Verse 9. Stars. The stars not only adorn the roof of our sublunary mansion, they are also in many respects useful to man. Their influences are placid and gentle. Their rays, being dispersed through spaces so vast and immense, are entirely destitute of heat by the time they arrive at our abode; so that we enjoy the view of a numerous assemblage of luminous globes without any danger of their destroying the coolness of the night or the quiet of our repose. They serve to guide the traveller both by sea and land; they direct the navigator in tracing his course from one continent to another through the pathless ocean. They serve "for signs and for seasons, and for days and years." They direct the labours of the husbandman, and determine the return and conclusion of the seasons. They serve as a magnificent "time piece", to determine the true length of the day and of the year, and to mark with accuracy all their subordinate divisions. They assist us in our commerce, and in endeavouring to propagate religion among the nations, by showing us our path to every region of the earth. They have enabled us to measure the circumference of the globe, to ascertain the density of the materials of which it is composed, and to determine the exact position of all places upon its surface. They cheer the long nights of several months in the polar regions, which would otherwise be overspread with impenetrable darkness. Above all, they open a prospect into the regions of other worlds, and tend to amplify our views of the Almighty Being who brought them into existence by his power, and "whose kingdom ruleth over all." In these arrangements of the stars in reference to our globe, the Divine wisdom and goodness may be clearly perceived. We enjoy all the advantages to which we have alluded as much as if the stars had been created solely for the use of our world, while, at the same time, they serve to diversify the nocturnal sky of other planets, and to diffuse their light and influence over ten thousands of other worlds with which they are more immediately connected, so that, in this respect, as well as in every other, the Almighty produces the most sublime and diversified effects by means the most simple and economical, and renders every part of the universe subservient to another, and to the good of the whole. --Thomas Dick.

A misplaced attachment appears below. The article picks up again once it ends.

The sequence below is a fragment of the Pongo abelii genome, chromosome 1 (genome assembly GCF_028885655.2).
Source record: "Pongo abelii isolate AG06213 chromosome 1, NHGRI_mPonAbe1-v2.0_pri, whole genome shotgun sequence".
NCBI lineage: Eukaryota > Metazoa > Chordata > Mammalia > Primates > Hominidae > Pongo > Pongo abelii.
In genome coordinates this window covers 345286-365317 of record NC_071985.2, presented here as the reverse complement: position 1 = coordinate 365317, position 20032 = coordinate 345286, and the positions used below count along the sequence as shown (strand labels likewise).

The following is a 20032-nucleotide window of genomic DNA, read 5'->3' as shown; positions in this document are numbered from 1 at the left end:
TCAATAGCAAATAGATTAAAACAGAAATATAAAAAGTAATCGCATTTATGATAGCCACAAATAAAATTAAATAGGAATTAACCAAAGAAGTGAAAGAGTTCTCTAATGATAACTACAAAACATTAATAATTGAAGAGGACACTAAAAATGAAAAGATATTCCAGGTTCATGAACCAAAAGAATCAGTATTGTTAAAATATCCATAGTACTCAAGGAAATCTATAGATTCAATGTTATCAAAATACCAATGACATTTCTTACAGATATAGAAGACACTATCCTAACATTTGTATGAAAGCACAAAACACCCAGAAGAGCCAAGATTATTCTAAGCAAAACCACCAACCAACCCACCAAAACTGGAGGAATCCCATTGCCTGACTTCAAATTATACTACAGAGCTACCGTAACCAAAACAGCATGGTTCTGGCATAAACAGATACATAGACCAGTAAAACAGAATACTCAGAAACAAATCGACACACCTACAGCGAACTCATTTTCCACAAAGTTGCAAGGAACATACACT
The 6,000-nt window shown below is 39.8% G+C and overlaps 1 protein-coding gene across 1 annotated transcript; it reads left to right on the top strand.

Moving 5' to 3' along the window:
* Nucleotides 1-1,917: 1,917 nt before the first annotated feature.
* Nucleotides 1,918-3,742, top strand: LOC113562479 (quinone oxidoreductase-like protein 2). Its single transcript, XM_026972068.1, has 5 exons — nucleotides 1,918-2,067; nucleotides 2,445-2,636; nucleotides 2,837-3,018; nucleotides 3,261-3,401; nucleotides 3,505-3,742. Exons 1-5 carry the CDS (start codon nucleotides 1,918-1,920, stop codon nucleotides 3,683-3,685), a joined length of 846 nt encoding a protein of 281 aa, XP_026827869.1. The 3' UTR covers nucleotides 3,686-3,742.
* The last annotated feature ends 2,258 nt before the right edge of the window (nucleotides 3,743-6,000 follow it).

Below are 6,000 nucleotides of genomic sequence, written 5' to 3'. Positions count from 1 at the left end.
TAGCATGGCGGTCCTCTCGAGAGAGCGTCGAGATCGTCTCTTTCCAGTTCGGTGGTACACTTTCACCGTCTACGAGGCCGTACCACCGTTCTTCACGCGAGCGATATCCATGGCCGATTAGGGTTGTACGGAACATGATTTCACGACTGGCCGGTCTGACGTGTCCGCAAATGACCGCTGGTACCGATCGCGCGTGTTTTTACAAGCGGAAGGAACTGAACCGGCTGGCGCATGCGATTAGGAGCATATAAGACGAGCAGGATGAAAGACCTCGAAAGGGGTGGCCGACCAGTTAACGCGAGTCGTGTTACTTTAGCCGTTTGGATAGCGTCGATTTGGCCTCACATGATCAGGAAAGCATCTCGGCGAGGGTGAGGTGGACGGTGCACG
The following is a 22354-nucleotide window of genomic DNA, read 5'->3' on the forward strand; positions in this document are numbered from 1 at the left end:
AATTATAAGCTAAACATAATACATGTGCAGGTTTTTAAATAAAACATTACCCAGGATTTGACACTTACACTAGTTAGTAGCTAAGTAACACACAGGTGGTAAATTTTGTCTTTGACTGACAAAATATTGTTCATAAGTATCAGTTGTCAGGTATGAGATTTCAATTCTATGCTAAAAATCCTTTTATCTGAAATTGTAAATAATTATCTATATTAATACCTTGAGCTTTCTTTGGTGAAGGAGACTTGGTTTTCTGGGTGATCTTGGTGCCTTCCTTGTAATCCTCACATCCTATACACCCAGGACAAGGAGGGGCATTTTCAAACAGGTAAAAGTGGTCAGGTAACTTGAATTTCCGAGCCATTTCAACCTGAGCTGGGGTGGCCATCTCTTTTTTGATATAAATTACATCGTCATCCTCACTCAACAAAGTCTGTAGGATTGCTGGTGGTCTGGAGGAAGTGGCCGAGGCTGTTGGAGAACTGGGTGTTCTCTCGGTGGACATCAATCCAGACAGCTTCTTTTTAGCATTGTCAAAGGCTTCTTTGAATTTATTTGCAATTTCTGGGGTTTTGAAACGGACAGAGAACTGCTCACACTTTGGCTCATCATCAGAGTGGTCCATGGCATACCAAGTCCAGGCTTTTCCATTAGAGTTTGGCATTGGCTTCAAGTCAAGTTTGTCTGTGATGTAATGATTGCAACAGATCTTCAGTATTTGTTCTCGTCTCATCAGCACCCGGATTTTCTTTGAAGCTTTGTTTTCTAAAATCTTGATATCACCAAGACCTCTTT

Verse 9. Stars. When the First Consul crossed the Mediterranean on his Egyptian expedition, he carried with him a cohort of savans, who ultimately did good service in many ways. Among them, however, as might be expected at that era, were not a few philosophers of the Voltaire Diderot school. Napoleon, for his own instruction and amusement on shipboard, encouraged disputation among these gentlemen; and on one occasion they undertook to show, and, according to their own account, did demonstrate, by infallible logic and metaphysic, that there is no God. Bonaparte, who hated all idealogists, abstract reasoners, and logical demonstrators, no matter what they were demonstrating, would not fence with these subtle dialecticians, but had them immediately on deck, and, pointing to the stars in the clear sky, replied, by way of counter argument, "Very good, messieurs! But who made all these?" --George Wilson, in "Religio Chemici", 1862.